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The age of Industrialisation

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NCERT Solutions for class 10 History Chapter 4

The chapter The age of Industrialisation explores the rise of factories and the dramatic changes it brought to society. Here are the key points:

Before Factories:

  • Small-scale production using manual labor existed before factories. This is sometimes called “proto-industrialization.”
  • Merchants often worked with rural artisans, supplying them with raw materials and buying finished products for international trade.

The Rise of Factories:

  • The Industrial Revolution, starting in Britain in the 18th century, saw a shift from manual labor to machine-based production in factories.
  • Key inventions like the spinning jenny and the power loom revolutionized textile production.
  • Steam engines provided a reliable source of power, further accelerating industrial growth.

Impacts of Industrialisation:

  • Urbanization: People migrated to cities in search of factory jobs, leading to rapid growth of urban areas.
  • Social Change: The rise of factory owners (bourgeoisie) and industrial workers (proletariat) created a new social order.
  • Working Conditions: Factory work was often harsh, with long hours, low wages, and unsafe conditions. This led to calls for reform and the rise of labor unions.
  • New Inventions and Industries: Industrialization spurred innovation in various fields, leading to new inventions and the growth of new industries like steel, chemicals, and transportation.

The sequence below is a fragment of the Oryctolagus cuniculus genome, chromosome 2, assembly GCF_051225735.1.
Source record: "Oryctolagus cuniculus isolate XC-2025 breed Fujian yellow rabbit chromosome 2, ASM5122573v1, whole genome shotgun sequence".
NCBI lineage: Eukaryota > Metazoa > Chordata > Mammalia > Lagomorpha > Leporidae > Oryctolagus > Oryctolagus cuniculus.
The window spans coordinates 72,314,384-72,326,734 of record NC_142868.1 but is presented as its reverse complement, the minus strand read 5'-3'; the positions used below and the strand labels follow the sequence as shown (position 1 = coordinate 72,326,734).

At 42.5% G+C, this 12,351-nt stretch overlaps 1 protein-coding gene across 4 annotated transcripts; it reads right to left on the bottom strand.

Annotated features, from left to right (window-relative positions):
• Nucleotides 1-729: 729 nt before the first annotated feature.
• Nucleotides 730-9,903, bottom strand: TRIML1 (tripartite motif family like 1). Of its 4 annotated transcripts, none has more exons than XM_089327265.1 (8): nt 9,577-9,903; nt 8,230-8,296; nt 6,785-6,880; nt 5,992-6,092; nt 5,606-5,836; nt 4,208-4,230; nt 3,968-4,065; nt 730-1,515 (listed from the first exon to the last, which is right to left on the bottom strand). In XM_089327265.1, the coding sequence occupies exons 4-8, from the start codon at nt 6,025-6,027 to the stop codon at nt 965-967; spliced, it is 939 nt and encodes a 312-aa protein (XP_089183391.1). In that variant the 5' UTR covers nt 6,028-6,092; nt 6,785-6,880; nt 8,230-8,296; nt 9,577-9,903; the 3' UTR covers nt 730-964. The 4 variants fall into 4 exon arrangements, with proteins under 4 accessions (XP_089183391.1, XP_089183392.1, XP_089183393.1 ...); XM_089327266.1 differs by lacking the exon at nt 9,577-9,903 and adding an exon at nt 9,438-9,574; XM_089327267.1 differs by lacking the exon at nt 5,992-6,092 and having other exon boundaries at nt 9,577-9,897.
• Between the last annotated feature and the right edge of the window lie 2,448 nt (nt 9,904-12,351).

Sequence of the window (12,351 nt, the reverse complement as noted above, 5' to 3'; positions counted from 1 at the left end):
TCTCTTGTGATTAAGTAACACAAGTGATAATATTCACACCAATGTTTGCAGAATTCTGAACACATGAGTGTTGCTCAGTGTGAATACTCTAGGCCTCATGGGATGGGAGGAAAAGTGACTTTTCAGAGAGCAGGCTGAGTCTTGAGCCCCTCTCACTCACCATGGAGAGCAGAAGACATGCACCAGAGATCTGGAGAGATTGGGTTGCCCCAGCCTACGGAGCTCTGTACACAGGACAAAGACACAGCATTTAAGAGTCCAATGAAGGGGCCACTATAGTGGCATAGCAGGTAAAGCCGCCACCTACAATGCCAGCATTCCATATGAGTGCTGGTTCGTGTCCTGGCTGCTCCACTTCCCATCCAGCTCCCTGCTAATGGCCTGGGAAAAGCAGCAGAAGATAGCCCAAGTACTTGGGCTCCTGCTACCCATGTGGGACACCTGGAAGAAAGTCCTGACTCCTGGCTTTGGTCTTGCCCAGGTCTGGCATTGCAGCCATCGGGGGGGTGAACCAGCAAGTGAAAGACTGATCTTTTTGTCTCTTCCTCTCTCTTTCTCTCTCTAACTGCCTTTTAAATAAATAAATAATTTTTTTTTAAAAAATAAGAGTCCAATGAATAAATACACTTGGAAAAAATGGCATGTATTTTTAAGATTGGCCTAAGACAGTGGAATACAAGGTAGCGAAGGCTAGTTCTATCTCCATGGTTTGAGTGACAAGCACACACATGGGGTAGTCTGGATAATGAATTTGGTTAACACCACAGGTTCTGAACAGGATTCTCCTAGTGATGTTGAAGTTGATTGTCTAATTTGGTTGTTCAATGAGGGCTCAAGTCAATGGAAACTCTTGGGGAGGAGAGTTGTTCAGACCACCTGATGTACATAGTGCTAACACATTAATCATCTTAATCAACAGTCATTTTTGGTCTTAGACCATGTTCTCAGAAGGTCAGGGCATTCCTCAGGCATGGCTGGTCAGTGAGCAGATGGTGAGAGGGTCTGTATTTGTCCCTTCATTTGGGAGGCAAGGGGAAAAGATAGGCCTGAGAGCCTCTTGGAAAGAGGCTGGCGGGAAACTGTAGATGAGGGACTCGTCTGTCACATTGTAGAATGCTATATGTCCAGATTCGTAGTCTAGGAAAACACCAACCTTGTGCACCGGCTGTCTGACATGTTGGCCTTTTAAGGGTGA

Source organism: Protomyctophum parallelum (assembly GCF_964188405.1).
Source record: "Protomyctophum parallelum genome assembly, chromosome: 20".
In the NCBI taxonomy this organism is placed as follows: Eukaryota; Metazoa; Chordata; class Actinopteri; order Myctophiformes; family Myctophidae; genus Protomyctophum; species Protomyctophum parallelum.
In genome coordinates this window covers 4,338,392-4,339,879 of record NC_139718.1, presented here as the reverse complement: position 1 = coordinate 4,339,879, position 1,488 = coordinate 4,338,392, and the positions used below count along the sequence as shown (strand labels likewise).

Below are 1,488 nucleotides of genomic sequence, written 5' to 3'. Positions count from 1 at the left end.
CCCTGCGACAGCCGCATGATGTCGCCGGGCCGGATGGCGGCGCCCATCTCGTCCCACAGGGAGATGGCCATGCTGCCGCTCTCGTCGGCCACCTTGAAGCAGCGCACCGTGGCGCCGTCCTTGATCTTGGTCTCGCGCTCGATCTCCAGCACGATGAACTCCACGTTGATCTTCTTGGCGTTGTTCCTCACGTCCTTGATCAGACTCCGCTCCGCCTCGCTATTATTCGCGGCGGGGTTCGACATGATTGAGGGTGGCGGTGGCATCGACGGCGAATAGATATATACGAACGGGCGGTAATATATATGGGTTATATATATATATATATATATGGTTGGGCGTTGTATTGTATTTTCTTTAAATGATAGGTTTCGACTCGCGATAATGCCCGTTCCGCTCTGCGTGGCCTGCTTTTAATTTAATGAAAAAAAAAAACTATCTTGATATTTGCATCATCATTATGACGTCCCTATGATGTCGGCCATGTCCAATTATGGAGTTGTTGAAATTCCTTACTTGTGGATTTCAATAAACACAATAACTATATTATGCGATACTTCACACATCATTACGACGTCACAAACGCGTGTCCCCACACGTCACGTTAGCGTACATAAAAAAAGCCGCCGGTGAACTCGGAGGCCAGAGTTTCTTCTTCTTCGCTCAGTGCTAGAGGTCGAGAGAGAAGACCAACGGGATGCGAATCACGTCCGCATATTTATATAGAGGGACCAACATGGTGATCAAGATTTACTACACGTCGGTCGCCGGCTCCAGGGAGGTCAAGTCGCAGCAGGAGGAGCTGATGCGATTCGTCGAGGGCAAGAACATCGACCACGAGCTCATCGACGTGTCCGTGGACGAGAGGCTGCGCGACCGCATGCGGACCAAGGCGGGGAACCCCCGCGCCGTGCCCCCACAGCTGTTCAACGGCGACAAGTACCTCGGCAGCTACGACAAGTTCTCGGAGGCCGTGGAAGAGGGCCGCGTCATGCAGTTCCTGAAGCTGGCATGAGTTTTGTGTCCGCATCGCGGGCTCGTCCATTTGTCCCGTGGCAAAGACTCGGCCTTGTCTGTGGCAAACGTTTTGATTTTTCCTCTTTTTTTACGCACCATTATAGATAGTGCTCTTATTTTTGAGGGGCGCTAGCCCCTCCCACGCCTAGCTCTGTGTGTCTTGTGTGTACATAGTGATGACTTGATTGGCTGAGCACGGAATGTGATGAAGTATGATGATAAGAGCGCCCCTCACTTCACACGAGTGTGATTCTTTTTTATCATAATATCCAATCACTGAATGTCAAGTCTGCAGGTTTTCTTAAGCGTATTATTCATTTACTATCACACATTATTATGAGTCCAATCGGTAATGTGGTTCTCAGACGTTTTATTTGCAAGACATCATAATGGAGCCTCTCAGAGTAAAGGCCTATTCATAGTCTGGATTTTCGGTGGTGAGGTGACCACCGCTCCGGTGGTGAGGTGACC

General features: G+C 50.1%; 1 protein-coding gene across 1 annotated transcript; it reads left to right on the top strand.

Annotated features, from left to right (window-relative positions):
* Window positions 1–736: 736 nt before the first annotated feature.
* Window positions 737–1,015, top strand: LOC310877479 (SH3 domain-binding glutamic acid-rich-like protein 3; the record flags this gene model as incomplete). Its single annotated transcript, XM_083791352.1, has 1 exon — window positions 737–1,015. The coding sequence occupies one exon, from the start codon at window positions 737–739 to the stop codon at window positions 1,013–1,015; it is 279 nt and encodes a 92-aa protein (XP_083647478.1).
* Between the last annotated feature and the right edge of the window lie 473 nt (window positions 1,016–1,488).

The Age of Industrialisation in India:

  • While the Industrial Revolution began in Britain, its effects were felt globally.
  • In India, the first cotton mills were set up in the mid-19th century, mainly under British control.
  • This led to the decline of traditional Indian handicraft industries.
  • The exploitation of Indian raw materials and cheap labor benefited British industries.

NCERT Solutions for class 10 History Chapter 4 The age of Industrialisation

Exercise

Explain the following : 

(a) Woman workers in Britain attacked the Spinning Jenny. [CBSE Sept. 2011]

(b) In the seventeenth century, merchants from towns In Europe began employing peasants and artisans within the villages.

(c) The port of Surat declined by the end of the eighteenth century.

(d) The East India Company appointed Gomasthas to supervise the weavers in India. 

Ans : 

(a) Women Workers Attacked the Spinning Jenny:

During the Industrial Revolution in Britain, women workers sometimes attacked machines like the spinning jenny. Here’s why:

  • Fear of Job Loss: These machines could spin yarn faster and more efficiently than hand-operated spinning wheels. Women feared being replaced by machines, leading to unemployment and loss of income.
  • Wages and Working Conditions: The introduction of machinery often led to lower wages for women workers and potentially harsher working conditions in factories.

(b) European Merchants Employed Peasants and Artisans:

In the 17th century, a system called the putting-out system emerged in Europe. Here’s how it worked: